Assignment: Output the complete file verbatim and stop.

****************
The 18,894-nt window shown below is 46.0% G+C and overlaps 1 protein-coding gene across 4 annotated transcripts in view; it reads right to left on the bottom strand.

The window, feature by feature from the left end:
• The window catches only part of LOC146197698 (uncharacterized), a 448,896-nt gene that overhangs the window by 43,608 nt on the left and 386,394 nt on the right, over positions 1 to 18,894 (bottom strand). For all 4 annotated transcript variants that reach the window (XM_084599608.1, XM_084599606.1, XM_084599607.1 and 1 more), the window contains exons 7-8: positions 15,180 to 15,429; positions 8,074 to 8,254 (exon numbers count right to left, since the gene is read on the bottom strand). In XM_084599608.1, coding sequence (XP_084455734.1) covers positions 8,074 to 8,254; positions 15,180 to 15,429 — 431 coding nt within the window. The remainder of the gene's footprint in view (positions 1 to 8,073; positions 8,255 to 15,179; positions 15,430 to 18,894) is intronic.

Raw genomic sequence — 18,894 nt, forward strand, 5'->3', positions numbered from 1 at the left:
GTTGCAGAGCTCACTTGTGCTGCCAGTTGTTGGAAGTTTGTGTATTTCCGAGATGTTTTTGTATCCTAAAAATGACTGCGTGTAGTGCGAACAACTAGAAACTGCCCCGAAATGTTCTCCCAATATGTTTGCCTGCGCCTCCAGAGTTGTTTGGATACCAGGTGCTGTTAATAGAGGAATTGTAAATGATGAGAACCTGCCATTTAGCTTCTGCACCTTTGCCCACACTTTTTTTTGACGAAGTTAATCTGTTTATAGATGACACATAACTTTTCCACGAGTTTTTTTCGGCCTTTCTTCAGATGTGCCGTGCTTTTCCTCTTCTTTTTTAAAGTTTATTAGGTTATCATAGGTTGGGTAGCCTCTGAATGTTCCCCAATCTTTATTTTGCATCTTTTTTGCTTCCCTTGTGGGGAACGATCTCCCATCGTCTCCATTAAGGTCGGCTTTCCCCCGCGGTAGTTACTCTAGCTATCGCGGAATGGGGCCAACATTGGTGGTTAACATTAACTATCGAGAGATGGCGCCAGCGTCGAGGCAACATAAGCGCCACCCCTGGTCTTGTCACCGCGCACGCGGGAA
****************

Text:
The 18,894-nt window shown below is 46.0% G+C and overlaps 1 protein-coding gene across 4 annotated transcripts in view; it reads right to left on the bottom strand.

The window, feature by feature from the left end:
• The window catches only part of LOC146197698 (uncharacterized), a 448,896-nt gene that overhangs the window by 43,608 nt on the left and 386,394 nt on the right, over positions 1 to 18,894 (bottom strand). For all 4 annotated transcript variants that reach the window (XM_084599608.1, XM_084599606.1, XM_084599607.1 and 1 more), the window contains exons 7-8: positions 15,180 to 15,429; positions 8,074 to 8,254 (exon numbers count right to left, since the gene is read on the bottom strand). In XM_084599608.1, coding sequence (XP_084455734.1) covers positions 8,074 to 8,254; positions 15,180 to 15,429 — 431 coding nt within the window. The remainder of the gene's footprint in view (positions 1 to 8,073; positions 8,255 to 15,179; positions 15,430 to 18,894) is intronic.

Raw genomic sequence — 18,894 nt, forward strand, 5'->3', positions numbered from 1 at the left:
GTTGCAGAGCTCACTTGTGCTGCCAGTTGTTGGAAGTTTGTGTATTTCCGAGATGTTTTTGTATCCTAAAAATGACTGCGTGTAGTGCGAACAACTAGAAACTGCCCCGAAATGTTCTCCCAATATGTTTGCCTGCGCCTCCAGAGTTGTTTGGATACCAGGTGCTGTTAATAGAGGAATTGTAAATGATGAGAACCTGCCATTTAGCTTCTGCACCTTTGCCCACACTTTTTTTTGACGAAGTTAATCTGTTTATAGATGACACATAACTTTTCCACGAGTTTTTTTCGGCCTTTCTTCAGATGTGCCGTGCTTTTCCTCTTCTTTTTTAAAGTTTATTAGGTTATCATAGGTTGGGTAGCCTCTGAATGTTCCCCAATCTTTATTTTGCATCTTTTTTGCTTCCCTTGTGGGGAACGATCTCCCATCGTCTCCATTAAGGTCGGCTTTCCCCCGCGGTAGTTACTCTAGCTATCGCGGAATGGGGCCAACATTGGTGGTTAACATTAACTATCGAGAGATGGCGCCAGCGTCGAGGCAACATAAGCGCCACCCCTGGTCTTGTCACCGCGCACGCGGGAA